A review of the book,
The Messianic Hope: Is the Hebrew Bible Really Messianic? (<<— affiliate link)
by Dr. Michael Rydelnik. Hardcover published by B & H Publishing, 206 pages.
In a review of Michael Heiser’s book The Unseen Realm, I mentioned how he dismissed Gen 3:15 as a messianic passage. He didn’t make a great argument against it and I grant that it wasn’t the focus of his book. However, the fact that he did so highlights the fact that some scholars – for whatever their reasons – do question messianic passages.
People like Walter Kaiser, John Sailhamer, Michael Rydelnik and E. W. Hengstenberg etc do see Gen 3:15 as a messianic passage. Personally, I don’t see how one could overlook the obvious context. Rydelnik has a whole chapter (Chapter 9) dealing with the proto-evangelium controversy. I think his arguments are compelling.
The title of the book really speaks for itself. And, in my opinion, the best introduction and review of this book is by Pastor Dan Phillips. It was his review which convinced me to get the book. I happily endorse his thoughts. Dan begins recounting his disappointment upon reading a noted scholar’s bio of the Apostle Paul and his take on messianic texts. Dan asks whether the OT really predicts the person and work of Jesus Christ:
Enter Michael Rydelnik. The son of Orthodox Jewish parents (more on that shortly), Rydelnik earned a diploma in Jewish Studies from Moody Bible Institute, a B.A. degree from Azusa Pacific University, a Th.M. from Dallas Theological Seminary, a D. Miss. from Trinity International University. He has taught at Moody, Dallas, Criswell, and Talbot. Rydelnik is the author of a number of journal articles and chapters in books, as well as working in the translation of the HCSB and notes in the HCSB Study Bible.
The book’s burden. Michael Rydelnik makes the case that the Old Testament not only contains many direct Messianic prophecies, but itself is an eschatological, Messianic book, wholly pointing forward to Jesus the Messiah. In Rydelnik’s words, This book argues that reading the Old Testament according to its compositional strategies and canonical shape will yield a clear messianic intent, with far more direct messianic prediction than is commonly held (33) …literal prediction and direct fulfillment are common and to be expected in the Old and New Testaments (99)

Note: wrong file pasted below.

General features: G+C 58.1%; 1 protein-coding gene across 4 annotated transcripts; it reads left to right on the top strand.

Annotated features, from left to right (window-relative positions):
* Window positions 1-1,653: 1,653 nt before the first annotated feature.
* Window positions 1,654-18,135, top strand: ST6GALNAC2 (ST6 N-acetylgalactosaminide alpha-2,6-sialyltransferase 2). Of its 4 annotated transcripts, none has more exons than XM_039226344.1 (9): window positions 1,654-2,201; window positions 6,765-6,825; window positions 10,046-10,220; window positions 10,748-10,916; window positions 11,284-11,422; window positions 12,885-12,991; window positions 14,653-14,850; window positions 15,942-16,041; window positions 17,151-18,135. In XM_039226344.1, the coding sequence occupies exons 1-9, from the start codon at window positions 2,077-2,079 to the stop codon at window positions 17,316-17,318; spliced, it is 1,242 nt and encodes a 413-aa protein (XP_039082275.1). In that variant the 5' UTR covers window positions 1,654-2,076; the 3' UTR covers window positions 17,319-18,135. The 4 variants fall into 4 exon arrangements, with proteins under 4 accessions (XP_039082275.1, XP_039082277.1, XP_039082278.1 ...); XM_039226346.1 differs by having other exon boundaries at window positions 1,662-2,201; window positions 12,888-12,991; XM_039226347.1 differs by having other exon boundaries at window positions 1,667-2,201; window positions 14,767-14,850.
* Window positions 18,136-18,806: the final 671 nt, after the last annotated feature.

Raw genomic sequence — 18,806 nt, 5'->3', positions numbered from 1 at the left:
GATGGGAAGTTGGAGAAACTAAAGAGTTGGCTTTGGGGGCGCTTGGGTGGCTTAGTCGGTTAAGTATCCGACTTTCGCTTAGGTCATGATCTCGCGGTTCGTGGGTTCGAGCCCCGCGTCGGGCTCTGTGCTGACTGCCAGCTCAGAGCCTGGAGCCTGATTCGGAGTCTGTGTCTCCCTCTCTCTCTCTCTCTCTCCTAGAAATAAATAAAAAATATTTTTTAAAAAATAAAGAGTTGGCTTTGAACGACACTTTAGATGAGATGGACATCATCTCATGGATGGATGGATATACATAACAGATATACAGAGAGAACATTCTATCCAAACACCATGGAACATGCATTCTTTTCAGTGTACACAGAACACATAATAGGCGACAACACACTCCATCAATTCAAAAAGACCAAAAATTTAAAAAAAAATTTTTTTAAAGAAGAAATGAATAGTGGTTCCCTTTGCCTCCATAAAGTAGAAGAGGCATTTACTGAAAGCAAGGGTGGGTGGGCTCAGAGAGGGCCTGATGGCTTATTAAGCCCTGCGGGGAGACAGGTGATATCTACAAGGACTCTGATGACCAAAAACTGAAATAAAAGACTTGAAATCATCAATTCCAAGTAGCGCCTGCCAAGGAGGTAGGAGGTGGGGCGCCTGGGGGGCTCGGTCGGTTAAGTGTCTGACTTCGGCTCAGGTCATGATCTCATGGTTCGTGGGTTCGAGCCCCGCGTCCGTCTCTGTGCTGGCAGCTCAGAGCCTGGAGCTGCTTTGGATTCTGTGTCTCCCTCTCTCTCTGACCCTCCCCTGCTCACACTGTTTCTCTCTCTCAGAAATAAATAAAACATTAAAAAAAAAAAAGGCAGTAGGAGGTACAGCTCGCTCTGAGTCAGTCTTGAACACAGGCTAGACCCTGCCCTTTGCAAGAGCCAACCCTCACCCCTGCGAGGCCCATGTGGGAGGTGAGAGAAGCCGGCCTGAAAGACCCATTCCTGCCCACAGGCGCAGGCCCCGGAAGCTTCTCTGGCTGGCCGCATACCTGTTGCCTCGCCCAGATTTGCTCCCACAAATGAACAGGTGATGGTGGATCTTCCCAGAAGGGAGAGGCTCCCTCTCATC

Here is my point…in the whole book: beginning with Jesus, moving to the apostolic period, and continuing until today, the message of Messiah has been proclaimed by using messianic prophecy. It is a foundational element for identifying Jesus as the true Messiah. …the views of the modern academy have made their way into evangelical scholarship, leading to a minimization or even a denial of messianic prediction. Evangelical scholarship must rethink this trend…. (190)…keep reading
Don’t forget to read the comments at the end of Dan’s review.
One of my favorite chapters was the last one (Chapter 12). Dr. Michael Rydelnik (a former Orthodox Jew) recounts a personal story when, as a young inexperienced student, he attempted to publicly defend his faith in Yeshua the Messiah. His Jewish opponent was older and more experienced. The encounter left young Michael disappointed and distressed. He felt he’d failed. The incident haunted him for 32 years…until he had a different encounter. But you’ll have to read the book to find out.
1) Introduction. Why Messianic Prophecy is Important
2) The Nature of Prophecy and Fulfillment: How Old Testament Scholarship Views Messianic Prophecy
3) Text-Critical Perspectives on Messianic Prophecy
4) Innerbiblical Perspectives on Messianic Prophecy
5) Canonical Perspectives on Messianic Prophecy
6) New Testament Perspectives on Messianic Prophecy
7) Decoding the Hebrew Bible: How the New Testament Reads the Old
8) Rashi’s Influence on the Interpretation of Messianic Prophecy
9) An Example from the Law: Interpreting Gen 3:15 as a Messianic Prophecy
10) An Example from the Prophets: Interpreting Isaiah 7:14 as a Messianic Prophecy
11) An Example from the Writings: Interpreting Psalm 110 as a Messianic Prophecy
12) Conclusion: A Call to Return to the Messianic Hope
Note the importance of Chapter 8 where Rashi’s non-literal Jewish interpretations are discussed. Dr. Rydelnik demonstrates how Rashi’s methods negatively influenced Christian interpretations.
Rydelnik’s book is a sterling defense of the Messianic Hope within the Old Testament and one that all Christians should read.
Purchase Michael Rydelnik’s
The Messianic Hope !
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